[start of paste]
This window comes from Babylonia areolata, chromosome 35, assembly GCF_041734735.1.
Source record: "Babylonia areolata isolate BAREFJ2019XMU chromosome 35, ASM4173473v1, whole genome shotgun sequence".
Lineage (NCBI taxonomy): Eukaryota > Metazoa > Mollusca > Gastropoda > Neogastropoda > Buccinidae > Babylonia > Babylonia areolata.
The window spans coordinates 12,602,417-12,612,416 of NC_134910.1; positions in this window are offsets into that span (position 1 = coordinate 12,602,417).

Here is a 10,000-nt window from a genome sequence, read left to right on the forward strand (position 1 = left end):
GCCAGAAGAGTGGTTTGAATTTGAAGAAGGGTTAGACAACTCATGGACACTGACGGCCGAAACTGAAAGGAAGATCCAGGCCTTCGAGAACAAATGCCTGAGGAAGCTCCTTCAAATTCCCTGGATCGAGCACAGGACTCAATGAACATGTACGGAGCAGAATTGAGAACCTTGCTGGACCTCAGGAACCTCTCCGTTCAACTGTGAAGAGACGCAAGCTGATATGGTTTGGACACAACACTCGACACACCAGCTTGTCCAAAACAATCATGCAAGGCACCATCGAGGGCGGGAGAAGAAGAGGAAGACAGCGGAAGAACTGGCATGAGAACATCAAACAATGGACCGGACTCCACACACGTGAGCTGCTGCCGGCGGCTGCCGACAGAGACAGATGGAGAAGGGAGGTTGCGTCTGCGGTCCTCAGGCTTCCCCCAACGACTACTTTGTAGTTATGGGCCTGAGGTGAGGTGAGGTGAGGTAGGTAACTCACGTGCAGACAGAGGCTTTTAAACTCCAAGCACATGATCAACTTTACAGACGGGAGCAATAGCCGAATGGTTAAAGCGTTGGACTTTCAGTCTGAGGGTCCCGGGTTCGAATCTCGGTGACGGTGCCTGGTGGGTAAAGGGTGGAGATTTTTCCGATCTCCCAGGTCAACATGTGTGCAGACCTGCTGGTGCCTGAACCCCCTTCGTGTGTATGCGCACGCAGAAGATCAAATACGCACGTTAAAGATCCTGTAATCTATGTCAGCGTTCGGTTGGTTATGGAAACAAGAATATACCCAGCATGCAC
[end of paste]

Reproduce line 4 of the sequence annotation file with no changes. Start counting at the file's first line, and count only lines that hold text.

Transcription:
The window spans coordinates 12,602,417-12,612,416 of NC_134910.1; positions in this window are offsets into that span (position 1 = coordinate 12,602,417).